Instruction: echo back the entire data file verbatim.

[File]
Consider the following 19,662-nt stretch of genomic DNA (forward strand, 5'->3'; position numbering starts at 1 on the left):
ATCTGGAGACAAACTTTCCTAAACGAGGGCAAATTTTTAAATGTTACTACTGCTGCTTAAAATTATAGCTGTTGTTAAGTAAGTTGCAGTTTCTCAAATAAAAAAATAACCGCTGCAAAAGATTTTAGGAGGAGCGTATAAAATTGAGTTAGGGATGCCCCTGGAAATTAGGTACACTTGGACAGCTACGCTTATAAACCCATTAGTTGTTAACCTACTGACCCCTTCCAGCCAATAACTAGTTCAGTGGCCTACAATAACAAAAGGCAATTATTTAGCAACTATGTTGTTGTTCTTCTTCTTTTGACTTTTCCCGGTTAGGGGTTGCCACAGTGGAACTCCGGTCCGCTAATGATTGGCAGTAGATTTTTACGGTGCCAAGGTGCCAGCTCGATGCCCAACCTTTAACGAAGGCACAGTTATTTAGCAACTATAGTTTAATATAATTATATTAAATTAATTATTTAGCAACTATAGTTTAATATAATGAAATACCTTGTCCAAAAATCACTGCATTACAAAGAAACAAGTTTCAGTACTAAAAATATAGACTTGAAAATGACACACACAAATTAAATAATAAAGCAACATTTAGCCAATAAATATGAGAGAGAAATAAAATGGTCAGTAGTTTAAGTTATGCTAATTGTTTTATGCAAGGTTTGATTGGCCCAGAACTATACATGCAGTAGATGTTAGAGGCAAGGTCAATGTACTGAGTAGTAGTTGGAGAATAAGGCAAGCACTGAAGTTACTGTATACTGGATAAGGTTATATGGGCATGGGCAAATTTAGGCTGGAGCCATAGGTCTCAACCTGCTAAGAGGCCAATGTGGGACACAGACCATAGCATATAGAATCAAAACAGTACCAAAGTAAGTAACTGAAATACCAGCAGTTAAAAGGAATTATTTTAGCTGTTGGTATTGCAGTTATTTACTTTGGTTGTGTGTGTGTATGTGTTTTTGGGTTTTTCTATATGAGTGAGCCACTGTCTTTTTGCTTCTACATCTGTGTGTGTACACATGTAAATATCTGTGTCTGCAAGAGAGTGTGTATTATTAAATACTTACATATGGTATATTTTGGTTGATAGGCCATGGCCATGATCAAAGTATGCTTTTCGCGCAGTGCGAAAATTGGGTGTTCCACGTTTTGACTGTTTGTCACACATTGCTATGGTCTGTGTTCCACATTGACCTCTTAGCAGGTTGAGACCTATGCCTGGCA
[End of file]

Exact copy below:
Consider the following 19,662-nt stretch of genomic DNA (forward strand, 5'->3'; position numbering starts at 1 on the left):
ATCTGGAGACAAACTTTCCTAAACGAGGGCAAATTTTTAAATGTTACTACTGCTGCTTAAAATTATAGCTGTTGTTAAGTAAGTTGCAGTTTCTCAAATAAAAAAATAACCGCTGCAAAAGATTTTAGGAGGAGCGTATAAAATTGAGTTAGGGATGCCCCTGGAAATTAGGTACACTTGGACAGCTACGCTTATAAACCCATTAGTTGTTAACCTACTGACCCCTTCCAGCCAATAACTAGTTCAGTGGCCTACAATAACAAAAGGCAATTATTTAGCAACTATGTTGTTGTTCTTCTTCTTTTGACTTTTCCCGGTTAGGGGTTGCCACAGTGGAACTCCGGTCCGCTAATGATTGGCAGTAGATTTTTACGGTGCCAAGGTGCCAGCTCGATGCCCAACCTTTAACGAAGGCACAGTTATTTAGCAACTATAGTTTAATATAATTATATTAAATTAATTATTTAGCAACTATAGTTTAATATAATGAAATACCTTGTCCAAAAATCACTGCATTACAAAGAAACAAGTTTCAGTACTAAAAATATAGACTTGAAAATGACACACACAAATTAAATAATAAAGCAACATTTAGCCAATAAATATGAGAGAGAAATAAAATGGTCAGTAGTTTAAGTTATGCTAATTGTTTTATGCAAGGTTTGATTGGCCCAGAACTATACATGCAGTAGATGTTAGAGGCAAGGTCAATGTACTGAGTAGTAGTTGGAGAATAAGGCAAGCACTGAAGTTACTGTATACTGGATAAGGTTATATGGGCATGGGCAAATTTAGGCTGGAGCCATAGGTCTCAACCTGCTAAGAGGCCAATGTGGGACACAGACCATAGCATATAGAATCAAAACAGTACCAAAGTAAGTAACTGAAATACCAGCAGTTAAAAGGAATTATTTTAGCTGTTGGTATTGCAGTTATTTACTTTGGTTGTGTGTGTGTATGTGTTTTTGGGTTTTTCTATATGAGTGAGCCACTGTCTTTTTGCTTCTACATCTGTGTGTGTACACATGTAAATATCTGTGTCTGCAAGAGAGTGTGTATTATTAAATACTTACATATGGTATATTTTGGTTGATAGGCCATGGCCATGATCAAAGTATGCTTTTCGCGCAGTGCGAAAATTGGGTGTTCCACGTTTTGACTGTTTGTCACACATTGCTATGGTCTGTGTTCCACATTGACCTCTTAGCAGGTTGAGACCTATGCCTGGCA